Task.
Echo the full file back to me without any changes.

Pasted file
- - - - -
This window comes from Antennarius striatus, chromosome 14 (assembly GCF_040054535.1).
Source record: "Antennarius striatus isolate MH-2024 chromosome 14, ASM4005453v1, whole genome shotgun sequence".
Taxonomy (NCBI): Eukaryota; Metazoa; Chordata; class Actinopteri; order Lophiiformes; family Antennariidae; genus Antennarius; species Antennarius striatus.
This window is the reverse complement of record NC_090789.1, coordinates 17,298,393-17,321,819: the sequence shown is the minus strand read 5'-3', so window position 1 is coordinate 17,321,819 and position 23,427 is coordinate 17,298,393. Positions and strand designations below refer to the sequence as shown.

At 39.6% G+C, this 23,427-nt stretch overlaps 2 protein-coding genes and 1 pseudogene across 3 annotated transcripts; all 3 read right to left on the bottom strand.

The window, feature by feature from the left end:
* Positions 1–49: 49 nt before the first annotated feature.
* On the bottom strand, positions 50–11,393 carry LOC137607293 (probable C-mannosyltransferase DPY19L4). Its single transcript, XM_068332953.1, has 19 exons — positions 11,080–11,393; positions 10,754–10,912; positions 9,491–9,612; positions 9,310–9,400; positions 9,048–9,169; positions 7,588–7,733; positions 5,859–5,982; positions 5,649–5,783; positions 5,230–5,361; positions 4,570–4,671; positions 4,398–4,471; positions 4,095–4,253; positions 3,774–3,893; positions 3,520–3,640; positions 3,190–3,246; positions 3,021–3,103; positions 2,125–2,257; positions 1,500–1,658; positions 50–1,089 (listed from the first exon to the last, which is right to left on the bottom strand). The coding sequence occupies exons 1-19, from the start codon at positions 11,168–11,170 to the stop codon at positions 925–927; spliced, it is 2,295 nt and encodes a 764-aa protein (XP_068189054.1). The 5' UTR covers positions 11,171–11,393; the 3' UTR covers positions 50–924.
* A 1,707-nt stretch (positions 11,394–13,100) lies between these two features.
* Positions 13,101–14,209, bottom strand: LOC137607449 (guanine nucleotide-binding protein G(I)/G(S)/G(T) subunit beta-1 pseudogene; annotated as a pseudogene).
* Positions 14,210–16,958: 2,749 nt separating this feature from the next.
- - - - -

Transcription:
This window comes from Antennarius striatus, chromosome 14 (assembly GCF_040054535.1).
Source record: "Antennarius striatus isolate MH-2024 chromosome 14, ASM4005453v1, whole genome shotgun sequence".
Taxonomy (NCBI): Eukaryota; Metazoa; Chordata; class Actinopteri; order Lophiiformes; family Antennariidae; genus Antennarius; species Antennarius striatus.
This window is the reverse complement of record NC_090789.1, coordinates 17,298,393-17,321,819: the sequence shown is the minus strand read 5'-3', so window position 1 is coordinate 17,321,819 and position 23,427 is coordinate 17,298,393. Positions and strand designations below refer to the sequence as shown.

At 39.6% G+C, this 23,427-nt stretch overlaps 2 protein-coding genes and 1 pseudogene across 3 annotated transcripts; all 3 read right to left on the bottom strand.

The window, feature by feature from the left end:
* Positions 1–49: 49 nt before the first annotated feature.
* On the bottom strand, positions 50–11,393 carry LOC137607293 (probable C-mannosyltransferase DPY19L4). Its single transcript, XM_068332953.1, has 19 exons — positions 11,080–11,393; positions 10,754–10,912; positions 9,491–9,612; positions 9,310–9,400; positions 9,048–9,169; positions 7,588–7,733; positions 5,859–5,982; positions 5,649–5,783; positions 5,230–5,361; positions 4,570–4,671; positions 4,398–4,471; positions 4,095–4,253; positions 3,774–3,893; positions 3,520–3,640; positions 3,190–3,246; positions 3,021–3,103; positions 2,125–2,257; positions 1,500–1,658; positions 50–1,089 (listed from the first exon to the last, which is right to left on the bottom strand). The coding sequence occupies exons 1-19, from the start codon at positions 11,168–11,170 to the stop codon at positions 925–927; spliced, it is 2,295 nt and encodes a 764-aa protein (XP_068189054.1). The 5' UTR covers positions 11,171–11,393; the 3' UTR covers positions 50–924.
* A 1,707-nt stretch (positions 11,394–13,100) lies between these two features.
* Positions 13,101–14,209, bottom strand: LOC137607449 (guanine nucleotide-binding protein G(I)/G(S)/G(T) subunit beta-1 pseudogene; annotated as a pseudogene).
* Positions 14,210–16,958: 2,749 nt separating this feature from the next.